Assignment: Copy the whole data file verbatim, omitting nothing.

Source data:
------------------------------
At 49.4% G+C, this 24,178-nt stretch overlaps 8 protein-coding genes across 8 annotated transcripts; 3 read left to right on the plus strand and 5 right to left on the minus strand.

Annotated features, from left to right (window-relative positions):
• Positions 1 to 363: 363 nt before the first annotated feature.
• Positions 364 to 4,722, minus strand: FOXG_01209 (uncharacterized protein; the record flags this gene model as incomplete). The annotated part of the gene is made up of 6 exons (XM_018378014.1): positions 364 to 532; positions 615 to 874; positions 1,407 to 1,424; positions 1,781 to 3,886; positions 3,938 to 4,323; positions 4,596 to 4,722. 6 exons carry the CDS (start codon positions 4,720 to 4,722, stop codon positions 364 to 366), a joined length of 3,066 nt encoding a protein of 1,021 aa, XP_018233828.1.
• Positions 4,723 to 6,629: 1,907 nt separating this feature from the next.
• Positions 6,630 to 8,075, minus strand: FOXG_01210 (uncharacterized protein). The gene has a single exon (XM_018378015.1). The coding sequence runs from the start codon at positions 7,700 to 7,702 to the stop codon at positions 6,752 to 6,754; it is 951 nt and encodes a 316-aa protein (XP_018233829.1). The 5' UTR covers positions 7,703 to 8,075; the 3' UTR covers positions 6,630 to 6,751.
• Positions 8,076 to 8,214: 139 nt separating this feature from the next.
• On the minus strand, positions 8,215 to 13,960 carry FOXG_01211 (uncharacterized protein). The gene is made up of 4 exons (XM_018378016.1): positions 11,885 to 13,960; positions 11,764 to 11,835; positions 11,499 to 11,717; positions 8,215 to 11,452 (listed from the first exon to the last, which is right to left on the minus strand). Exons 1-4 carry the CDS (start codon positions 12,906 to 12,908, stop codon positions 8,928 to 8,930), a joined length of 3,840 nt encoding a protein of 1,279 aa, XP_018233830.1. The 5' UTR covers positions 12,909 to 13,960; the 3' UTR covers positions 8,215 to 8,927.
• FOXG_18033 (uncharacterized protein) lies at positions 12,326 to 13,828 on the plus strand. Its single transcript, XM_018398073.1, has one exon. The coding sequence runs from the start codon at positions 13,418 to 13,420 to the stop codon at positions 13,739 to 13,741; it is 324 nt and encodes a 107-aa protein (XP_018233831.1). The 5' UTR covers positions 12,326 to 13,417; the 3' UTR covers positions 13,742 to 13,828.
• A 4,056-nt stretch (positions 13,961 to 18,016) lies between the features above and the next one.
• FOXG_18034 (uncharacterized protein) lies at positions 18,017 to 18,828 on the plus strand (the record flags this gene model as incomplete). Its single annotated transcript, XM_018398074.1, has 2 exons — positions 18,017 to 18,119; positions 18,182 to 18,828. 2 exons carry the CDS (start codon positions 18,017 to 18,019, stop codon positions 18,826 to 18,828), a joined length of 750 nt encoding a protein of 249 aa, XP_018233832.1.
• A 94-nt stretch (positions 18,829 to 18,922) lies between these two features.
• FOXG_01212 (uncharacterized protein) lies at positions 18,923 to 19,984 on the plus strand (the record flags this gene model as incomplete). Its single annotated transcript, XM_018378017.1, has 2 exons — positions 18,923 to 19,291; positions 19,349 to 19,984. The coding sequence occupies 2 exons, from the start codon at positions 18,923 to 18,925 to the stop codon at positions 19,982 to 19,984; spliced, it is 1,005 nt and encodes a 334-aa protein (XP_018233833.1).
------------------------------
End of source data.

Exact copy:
At 49.4% G+C, this 24,178-nt stretch overlaps 8 protein-coding genes across 8 annotated transcripts; 3 read left to right on the plus strand and 5 right to left on the minus strand.

Annotated features, from left to right (window-relative positions):
• Positions 1 to 363: 363 nt before the first annotated feature.
• Positions 364 to 4,722, minus strand: FOXG_01209 (uncharacterized protein; the record flags this gene model as incomplete). The annotated part of the gene is made up of 6 exons (XM_018378014.1): positions 364 to 532; positions 615 to 874; positions 1,407 to 1,424; positions 1,781 to 3,886; positions 3,938 to 4,323; positions 4,596 to 4,722. 6 exons carry the CDS (start codon positions 4,720 to 4,722, stop codon positions 364 to 366), a joined length of 3,066 nt encoding a protein of 1,021 aa, XP_018233828.1.
• Positions 4,723 to 6,629: 1,907 nt separating this feature from the next.
• Positions 6,630 to 8,075, minus strand: FOXG_01210 (uncharacterized protein). The gene has a single exon (XM_018378015.1). The coding sequence runs from the start codon at positions 7,700 to 7,702 to the stop codon at positions 6,752 to 6,754; it is 951 nt and encodes a 316-aa protein (XP_018233829.1). The 5' UTR covers positions 7,703 to 8,075; the 3' UTR covers positions 6,630 to 6,751.
• Positions 8,076 to 8,214: 139 nt separating this feature from the next.
• On the minus strand, positions 8,215 to 13,960 carry FOXG_01211 (uncharacterized protein). The gene is made up of 4 exons (XM_018378016.1): positions 11,885 to 13,960; positions 11,764 to 11,835; positions 11,499 to 11,717; positions 8,215 to 11,452 (listed from the first exon to the last, which is right to left on the minus strand). Exons 1-4 carry the CDS (start codon positions 12,906 to 12,908, stop codon positions 8,928 to 8,930), a joined length of 3,840 nt encoding a protein of 1,279 aa, XP_018233830.1. The 5' UTR covers positions 12,909 to 13,960; the 3' UTR covers positions 8,215 to 8,927.
• FOXG_18033 (uncharacterized protein) lies at positions 12,326 to 13,828 on the plus strand. Its single transcript, XM_018398073.1, has one exon. The coding sequence runs from the start codon at positions 13,418 to 13,420 to the stop codon at positions 13,739 to 13,741; it is 324 nt and encodes a 107-aa protein (XP_018233831.1). The 5' UTR covers positions 12,326 to 13,417; the 3' UTR covers positions 13,742 to 13,828.
• A 4,056-nt stretch (positions 13,961 to 18,016) lies between the features above and the next one.
• FOXG_18034 (uncharacterized protein) lies at positions 18,017 to 18,828 on the plus strand (the record flags this gene model as incomplete). Its single annotated transcript, XM_018398074.1, has 2 exons — positions 18,017 to 18,119; positions 18,182 to 18,828. 2 exons carry the CDS (start codon positions 18,017 to 18,019, stop codon positions 18,826 to 18,828), a joined length of 750 nt encoding a protein of 249 aa, XP_018233832.1.
• A 94-nt stretch (positions 18,829 to 18,922) lies between these two features.
• FOXG_01212 (uncharacterized protein) lies at positions 18,923 to 19,984 on the plus strand (the record flags this gene model as incomplete). Its single annotated transcript, XM_018378017.1, has 2 exons — positions 18,923 to 19,291; positions 19,349 to 19,984. The coding sequence occupies 2 exons, from the start codon at positions 18,923 to 18,925 to the stop codon at positions 19,982 to 19,984; spliced, it is 1,005 nt and encodes a 334-aa protein (XP_018233833.1).